______________________________________Catalyst bed temperature Removal percentage of nitrogen(° C.) oxides (%)______________________________________300 80350 90400 95450 88500 75______________________________________
100 grams of zeolite Y which had been extrusion-molded into a size of a diameter of 1.5 mm and a length of 6 mm were immersed in 500 ml. of 2N aqueous calcium chloride solution. Ion exchange was effected under proper agitation at room temperature for about 12 hours. This procedure was repeated twice. After washing with water and drying, catalyst carrier containing 0.35 equivalent of sodium and 0.65 gram-equivalent of calcium per gram-atom of aluminum in the zeolite was obtained. 50 grams of the catalyst carrier were immersed in 100 ml. of aqueous copper nitrate solution containing 4 wt. % of copper (Cu) and the whole was allowed to stand at room temperature for 30 minutes.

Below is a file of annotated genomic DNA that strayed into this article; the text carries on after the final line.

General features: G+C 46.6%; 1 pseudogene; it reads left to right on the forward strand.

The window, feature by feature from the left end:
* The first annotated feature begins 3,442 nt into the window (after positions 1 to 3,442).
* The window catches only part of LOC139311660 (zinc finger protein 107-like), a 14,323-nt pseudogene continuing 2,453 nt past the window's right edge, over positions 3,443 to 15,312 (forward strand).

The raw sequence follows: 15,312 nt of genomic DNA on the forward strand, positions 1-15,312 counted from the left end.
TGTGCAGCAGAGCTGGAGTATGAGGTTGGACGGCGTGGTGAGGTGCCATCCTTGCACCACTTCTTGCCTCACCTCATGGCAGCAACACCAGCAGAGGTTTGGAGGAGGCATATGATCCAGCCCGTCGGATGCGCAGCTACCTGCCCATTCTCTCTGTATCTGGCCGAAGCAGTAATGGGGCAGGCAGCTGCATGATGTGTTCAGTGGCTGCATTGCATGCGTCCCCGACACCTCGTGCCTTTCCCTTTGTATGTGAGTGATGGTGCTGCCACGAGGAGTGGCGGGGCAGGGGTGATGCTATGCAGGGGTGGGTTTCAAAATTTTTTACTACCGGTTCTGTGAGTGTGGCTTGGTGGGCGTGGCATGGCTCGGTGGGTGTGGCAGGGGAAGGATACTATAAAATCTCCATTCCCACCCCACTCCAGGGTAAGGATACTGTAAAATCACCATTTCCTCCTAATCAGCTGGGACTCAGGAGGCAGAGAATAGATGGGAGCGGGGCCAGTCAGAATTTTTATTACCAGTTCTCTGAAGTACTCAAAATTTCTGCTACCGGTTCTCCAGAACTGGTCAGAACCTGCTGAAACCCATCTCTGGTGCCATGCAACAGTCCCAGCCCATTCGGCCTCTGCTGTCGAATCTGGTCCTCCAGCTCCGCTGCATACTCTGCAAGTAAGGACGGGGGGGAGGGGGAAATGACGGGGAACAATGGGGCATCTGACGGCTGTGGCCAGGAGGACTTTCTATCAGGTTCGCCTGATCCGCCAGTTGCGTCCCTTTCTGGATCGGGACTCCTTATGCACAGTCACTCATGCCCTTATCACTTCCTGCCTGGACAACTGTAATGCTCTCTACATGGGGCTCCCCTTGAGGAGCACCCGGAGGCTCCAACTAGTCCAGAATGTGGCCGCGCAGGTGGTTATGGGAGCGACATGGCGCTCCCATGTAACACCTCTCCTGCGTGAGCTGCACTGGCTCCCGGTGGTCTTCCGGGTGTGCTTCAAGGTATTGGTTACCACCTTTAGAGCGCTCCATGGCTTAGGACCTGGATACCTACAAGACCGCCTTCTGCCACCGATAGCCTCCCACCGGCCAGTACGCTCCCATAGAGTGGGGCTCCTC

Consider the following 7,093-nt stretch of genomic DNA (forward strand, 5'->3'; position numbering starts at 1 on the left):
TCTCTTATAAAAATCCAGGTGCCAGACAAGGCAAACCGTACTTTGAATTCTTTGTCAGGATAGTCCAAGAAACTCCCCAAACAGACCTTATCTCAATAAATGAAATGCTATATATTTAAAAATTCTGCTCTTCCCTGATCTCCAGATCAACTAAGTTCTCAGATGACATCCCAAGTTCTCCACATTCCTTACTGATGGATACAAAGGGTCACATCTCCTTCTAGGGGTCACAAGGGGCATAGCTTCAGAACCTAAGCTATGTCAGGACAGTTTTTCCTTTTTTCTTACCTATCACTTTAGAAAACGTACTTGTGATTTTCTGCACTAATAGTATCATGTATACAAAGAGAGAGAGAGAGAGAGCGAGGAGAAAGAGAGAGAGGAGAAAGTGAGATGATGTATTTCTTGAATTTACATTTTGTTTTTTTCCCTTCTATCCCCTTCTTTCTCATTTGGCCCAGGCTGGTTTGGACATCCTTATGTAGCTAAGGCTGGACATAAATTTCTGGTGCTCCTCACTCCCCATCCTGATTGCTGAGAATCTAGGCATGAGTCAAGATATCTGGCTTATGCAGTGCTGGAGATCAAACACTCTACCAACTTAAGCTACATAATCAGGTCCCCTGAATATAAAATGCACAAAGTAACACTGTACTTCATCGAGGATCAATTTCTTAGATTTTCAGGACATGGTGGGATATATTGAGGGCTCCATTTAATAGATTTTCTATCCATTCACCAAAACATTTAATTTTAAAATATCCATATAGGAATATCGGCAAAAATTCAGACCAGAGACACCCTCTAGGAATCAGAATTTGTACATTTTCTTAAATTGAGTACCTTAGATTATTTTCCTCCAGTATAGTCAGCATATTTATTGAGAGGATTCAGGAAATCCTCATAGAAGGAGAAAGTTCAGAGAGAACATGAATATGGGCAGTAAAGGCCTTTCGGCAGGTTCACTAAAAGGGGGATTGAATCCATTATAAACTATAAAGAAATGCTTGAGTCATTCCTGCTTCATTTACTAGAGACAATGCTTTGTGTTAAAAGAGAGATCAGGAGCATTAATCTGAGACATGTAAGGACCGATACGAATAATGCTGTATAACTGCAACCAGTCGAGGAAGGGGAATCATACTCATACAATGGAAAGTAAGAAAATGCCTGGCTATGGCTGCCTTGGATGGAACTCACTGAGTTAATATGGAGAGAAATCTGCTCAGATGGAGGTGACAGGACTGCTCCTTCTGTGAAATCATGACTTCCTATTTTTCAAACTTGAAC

The carrier was taken off from the solution, dried and then calcined at 500 ° C. for 16 hours to obtain zeolite catalyst carrying 3 wt. % of copper.
The catalyst thus obtained was utilized in the same manner as in Example 1. The results were as shown below:
______________________________________Catalyst bed temperature Removal percentage of nitrogen(° C.) oxide (%)______________________________________300 72350 88400 89450 84______________________________________
A catalyst comprising 2 wt. % of copper carried on γ-alumina (specific surface area: 110 m2 /g) was used under the same conditions as in Example 1. Removal percentages of nitrogen oxide at varied catalyst bed temperatures were as shown below:
______________________________________Catalyst bed temperature Removal percentage of nitrogen(° C.) oxide (%)______________________________________300 37350 55400 61450 58______________________________________